Styles & Forms | Folk Songs
To this day, many still contend that a written song is not a folk song. Purists claim that only a traditional song, shaped and honed by the environmental context that produced it and handed down by word of mouth through the generations, can justly claim to be true folk music.
Indeed, the great Scots folklorist, writer and performer Hamish Henderson – so admired that he was offered (but refused) an MBE (Member of the Order of the British Empire) – insisted that songs should be learned only by the aural tradition. He refused to write songs or tunes down, or allow potential performers of them to record him on tape, but he was quite happy to spend hours singing or humming a piece of music to his students until they had learned it. Another great Scots folk legend, Ewan MacColl, once famously decreed that singers and musicians should only perform songs and music of their own national culture. He refused to allow them to appear in his own folk club unless they agreed.
Yet both MacColl and Henderson wrote some classic material that, heavily structured in a traditional style, could not be considered anything but folk song. Some of Henderson’s best work was based on his experiences in the Second World War, and it provided genuine insights into the minds of those sent to serve.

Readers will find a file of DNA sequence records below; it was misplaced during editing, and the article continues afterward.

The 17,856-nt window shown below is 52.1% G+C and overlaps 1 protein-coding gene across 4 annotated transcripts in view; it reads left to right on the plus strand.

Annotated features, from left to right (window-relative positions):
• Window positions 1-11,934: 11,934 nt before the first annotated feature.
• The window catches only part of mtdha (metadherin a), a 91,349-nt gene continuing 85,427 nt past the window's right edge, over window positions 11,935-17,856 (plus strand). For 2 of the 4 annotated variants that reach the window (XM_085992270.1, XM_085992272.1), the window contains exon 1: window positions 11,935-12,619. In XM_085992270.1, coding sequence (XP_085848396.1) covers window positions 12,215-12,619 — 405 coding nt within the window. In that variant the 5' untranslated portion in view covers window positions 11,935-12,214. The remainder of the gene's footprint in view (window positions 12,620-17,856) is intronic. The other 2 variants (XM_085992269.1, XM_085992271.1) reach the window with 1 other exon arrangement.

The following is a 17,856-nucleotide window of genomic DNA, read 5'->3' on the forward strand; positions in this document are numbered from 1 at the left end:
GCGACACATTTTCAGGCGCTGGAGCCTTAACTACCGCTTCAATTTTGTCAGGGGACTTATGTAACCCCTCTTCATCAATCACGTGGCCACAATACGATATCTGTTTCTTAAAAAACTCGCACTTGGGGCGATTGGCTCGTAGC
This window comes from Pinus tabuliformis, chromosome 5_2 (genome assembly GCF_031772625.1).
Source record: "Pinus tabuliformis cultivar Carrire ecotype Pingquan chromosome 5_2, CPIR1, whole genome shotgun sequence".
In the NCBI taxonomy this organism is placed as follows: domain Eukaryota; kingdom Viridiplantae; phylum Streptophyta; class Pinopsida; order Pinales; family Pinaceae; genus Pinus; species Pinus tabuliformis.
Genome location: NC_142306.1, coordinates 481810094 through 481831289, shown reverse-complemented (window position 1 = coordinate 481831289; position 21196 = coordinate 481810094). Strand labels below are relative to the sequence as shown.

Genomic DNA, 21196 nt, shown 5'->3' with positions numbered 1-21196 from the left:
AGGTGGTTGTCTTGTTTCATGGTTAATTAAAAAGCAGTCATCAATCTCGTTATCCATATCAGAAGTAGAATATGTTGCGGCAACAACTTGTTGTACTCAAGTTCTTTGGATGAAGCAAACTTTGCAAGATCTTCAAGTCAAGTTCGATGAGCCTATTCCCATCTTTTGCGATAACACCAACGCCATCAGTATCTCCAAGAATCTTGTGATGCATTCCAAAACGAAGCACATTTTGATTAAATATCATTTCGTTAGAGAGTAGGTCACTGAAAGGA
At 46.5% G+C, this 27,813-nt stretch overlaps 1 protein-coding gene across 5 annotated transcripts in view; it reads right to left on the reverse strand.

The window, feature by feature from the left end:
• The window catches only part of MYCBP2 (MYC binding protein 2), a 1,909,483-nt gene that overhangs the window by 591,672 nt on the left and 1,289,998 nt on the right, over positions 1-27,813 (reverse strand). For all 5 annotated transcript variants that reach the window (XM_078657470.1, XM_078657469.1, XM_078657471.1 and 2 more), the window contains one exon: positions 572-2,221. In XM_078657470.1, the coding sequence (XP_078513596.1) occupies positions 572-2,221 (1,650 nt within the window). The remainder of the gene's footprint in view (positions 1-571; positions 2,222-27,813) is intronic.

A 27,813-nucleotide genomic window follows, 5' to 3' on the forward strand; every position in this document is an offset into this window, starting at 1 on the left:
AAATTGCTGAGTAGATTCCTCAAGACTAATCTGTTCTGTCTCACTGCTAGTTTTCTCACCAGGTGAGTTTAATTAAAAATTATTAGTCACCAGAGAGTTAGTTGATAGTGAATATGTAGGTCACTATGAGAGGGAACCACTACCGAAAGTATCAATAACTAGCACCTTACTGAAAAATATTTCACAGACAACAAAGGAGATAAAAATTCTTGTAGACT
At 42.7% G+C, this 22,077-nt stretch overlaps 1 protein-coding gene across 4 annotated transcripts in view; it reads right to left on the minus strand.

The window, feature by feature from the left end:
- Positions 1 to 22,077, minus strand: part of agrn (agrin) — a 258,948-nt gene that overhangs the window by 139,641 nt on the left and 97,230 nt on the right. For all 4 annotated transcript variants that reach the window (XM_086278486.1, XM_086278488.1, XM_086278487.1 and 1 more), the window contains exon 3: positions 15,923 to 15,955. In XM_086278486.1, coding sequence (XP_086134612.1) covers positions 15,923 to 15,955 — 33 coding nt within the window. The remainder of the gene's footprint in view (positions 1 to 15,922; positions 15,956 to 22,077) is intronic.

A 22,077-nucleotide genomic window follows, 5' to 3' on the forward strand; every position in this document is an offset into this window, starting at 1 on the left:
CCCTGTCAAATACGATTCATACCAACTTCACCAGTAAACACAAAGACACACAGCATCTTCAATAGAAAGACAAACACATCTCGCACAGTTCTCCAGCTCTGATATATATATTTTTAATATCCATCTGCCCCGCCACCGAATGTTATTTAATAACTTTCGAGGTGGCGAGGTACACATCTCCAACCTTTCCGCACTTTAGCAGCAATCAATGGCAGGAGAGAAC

Himself a fine performer of traditional ballads, MacColl swiftly developed into the finest songwriter of his generation with a whole catalogue of songs, still widely performed, that many assume to be traditional. Among these are ‘Dirty Old Town’, written about his experiences in Salford, where he grew up; ‘Freeborn Man’, about the plight of gypsies; and ‘Manchester Rambler’, about freedom of the countryside. MacColl’s visionary Radio Ballads series, written in the late-1950s and early 1960s with his wife, Peggy Seeger, portrayed the reality of working-class lives in a folk music context. But they were not merely brilliant snapshots of Britain’s social history; they also established a strong catalogue of new MacColl songs that have sustained the folk movement ever since. And yet, MacColl wrote many tender, personal songs too – most famously ‘The First Time Ever I Saw Your Face’. Should these qualify as folk songs?
The outspoken singer-songwriter Billy Bragg, made his own telling analysis of the topic, arguing that once songwriters moved from a journalistic stance, painting descriptive pictures of events to expressing more oblique personal emotions about their own lives, they ceased to be folk singers. In this context, it is easy to see why many fine songwriters are overlooked simply because their work is assumed to be traditional. Indeed, for some of those writers it has become the ultimate compliment that their music has passed into such common parlance that it is regarded as traditional. The edges become even more blurred as modern writers and performers amend and adapt existing traditional songs, or simply write their own lyrics. The great English singer...
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